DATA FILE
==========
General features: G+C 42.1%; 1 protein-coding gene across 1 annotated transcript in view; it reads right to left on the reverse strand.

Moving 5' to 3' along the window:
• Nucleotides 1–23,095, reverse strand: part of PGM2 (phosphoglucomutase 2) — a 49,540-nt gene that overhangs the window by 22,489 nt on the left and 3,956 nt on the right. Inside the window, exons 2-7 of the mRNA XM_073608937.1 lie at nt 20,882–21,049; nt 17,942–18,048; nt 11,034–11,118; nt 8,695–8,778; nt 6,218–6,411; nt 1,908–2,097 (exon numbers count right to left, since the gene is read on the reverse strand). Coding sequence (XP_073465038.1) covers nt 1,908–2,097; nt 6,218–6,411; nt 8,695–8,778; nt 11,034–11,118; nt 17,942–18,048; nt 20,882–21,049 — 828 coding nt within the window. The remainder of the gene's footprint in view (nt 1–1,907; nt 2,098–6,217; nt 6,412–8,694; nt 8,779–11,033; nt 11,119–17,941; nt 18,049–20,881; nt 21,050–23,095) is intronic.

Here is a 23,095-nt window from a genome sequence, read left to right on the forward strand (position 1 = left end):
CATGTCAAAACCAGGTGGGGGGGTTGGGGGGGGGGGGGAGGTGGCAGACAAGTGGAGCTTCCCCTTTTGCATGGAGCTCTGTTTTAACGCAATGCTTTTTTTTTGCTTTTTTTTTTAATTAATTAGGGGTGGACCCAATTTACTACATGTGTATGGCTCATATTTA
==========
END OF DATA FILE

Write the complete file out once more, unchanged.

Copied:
General features: G+C 42.1%; 1 protein-coding gene across 1 annotated transcript in view; it reads right to left on the reverse strand.

Moving 5' to 3' along the window:
• Nucleotides 1–23,095, reverse strand: part of PGM2 (phosphoglucomutase 2) — a 49,540-nt gene that overhangs the window by 22,489 nt on the left and 3,956 nt on the right. Inside the window, exons 2-7 of the mRNA XM_073608937.1 lie at nt 20,882–21,049; nt 17,942–18,048; nt 11,034–11,118; nt 8,695–8,778; nt 6,218–6,411; nt 1,908–2,097 (exon numbers count right to left, since the gene is read on the reverse strand). Coding sequence (XP_073465038.1) covers nt 1,908–2,097; nt 6,218–6,411; nt 8,695–8,778; nt 11,034–11,118; nt 17,942–18,048; nt 20,882–21,049 — 828 coding nt within the window. The remainder of the gene's footprint in view (nt 1–1,907; nt 2,098–6,217; nt 6,412–8,694; nt 8,779–11,033; nt 11,119–17,941; nt 18,049–20,881; nt 21,050–23,095) is intronic.

Here is a 23,095-nt window from a genome sequence, read left to right on the forward strand (position 1 = left end):
CATGTCAAAACCAGGTGGGGGGGTTGGGGGGGGGGGGGAGGTGGCAGACAAGTGGAGCTTCCCCTTTTGCATGGAGCTCTGTTTTAACGCAATGCTTTTTTTTTGCTTTTTTTTTTAATTAATTAGGGGTGGACCCAATTTACTACATGTGTATGGCTCATATTTA